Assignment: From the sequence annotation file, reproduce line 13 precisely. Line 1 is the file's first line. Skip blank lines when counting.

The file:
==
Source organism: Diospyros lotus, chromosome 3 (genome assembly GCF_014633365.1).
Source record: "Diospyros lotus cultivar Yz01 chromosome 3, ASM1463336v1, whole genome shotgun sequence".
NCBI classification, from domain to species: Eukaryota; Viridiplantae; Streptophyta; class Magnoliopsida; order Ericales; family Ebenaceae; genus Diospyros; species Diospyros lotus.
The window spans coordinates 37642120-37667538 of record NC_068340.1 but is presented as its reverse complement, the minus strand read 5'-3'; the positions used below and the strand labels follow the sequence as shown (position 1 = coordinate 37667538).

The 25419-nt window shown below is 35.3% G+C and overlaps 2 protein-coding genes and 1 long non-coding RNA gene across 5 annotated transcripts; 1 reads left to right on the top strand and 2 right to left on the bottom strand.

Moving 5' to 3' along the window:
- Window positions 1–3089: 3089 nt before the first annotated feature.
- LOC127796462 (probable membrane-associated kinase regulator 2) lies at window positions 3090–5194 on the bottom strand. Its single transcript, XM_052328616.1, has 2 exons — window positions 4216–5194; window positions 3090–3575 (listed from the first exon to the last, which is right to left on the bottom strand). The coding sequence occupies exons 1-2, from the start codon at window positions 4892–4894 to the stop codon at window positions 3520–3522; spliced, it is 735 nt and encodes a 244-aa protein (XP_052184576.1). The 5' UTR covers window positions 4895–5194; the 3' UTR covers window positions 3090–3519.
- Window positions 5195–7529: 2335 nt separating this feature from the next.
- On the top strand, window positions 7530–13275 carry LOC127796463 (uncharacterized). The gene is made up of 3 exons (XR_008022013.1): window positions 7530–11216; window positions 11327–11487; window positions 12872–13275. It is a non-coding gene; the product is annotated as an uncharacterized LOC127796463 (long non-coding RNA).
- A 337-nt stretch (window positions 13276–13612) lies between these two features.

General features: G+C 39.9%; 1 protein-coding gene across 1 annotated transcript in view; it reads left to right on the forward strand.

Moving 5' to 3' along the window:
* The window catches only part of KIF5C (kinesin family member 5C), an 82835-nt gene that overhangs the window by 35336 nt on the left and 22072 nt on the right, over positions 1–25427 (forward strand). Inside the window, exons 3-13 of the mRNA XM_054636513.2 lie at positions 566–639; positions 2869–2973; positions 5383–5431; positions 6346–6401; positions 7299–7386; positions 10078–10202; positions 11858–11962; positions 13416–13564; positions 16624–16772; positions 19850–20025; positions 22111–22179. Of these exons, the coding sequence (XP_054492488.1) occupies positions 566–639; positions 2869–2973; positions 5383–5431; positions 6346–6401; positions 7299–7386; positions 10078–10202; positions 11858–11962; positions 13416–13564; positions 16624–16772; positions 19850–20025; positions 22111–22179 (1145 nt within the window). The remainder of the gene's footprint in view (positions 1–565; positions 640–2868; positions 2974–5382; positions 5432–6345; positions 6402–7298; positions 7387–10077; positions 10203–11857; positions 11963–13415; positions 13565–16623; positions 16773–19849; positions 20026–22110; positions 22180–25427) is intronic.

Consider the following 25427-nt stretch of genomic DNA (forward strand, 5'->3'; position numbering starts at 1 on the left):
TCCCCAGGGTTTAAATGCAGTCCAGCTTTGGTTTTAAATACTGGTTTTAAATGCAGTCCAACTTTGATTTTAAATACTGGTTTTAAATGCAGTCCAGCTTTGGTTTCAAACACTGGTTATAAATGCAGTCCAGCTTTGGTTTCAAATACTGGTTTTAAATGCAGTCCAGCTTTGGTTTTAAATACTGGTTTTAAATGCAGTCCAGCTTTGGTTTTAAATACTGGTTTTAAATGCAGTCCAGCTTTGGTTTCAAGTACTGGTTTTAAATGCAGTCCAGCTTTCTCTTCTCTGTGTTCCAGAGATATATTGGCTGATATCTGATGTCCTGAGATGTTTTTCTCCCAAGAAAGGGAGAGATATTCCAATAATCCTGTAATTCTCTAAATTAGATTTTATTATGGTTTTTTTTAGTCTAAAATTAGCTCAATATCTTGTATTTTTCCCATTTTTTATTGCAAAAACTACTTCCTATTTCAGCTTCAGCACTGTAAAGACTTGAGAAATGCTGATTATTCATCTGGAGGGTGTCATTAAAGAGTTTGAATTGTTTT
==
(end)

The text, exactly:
Moving 5' to 3' along the window: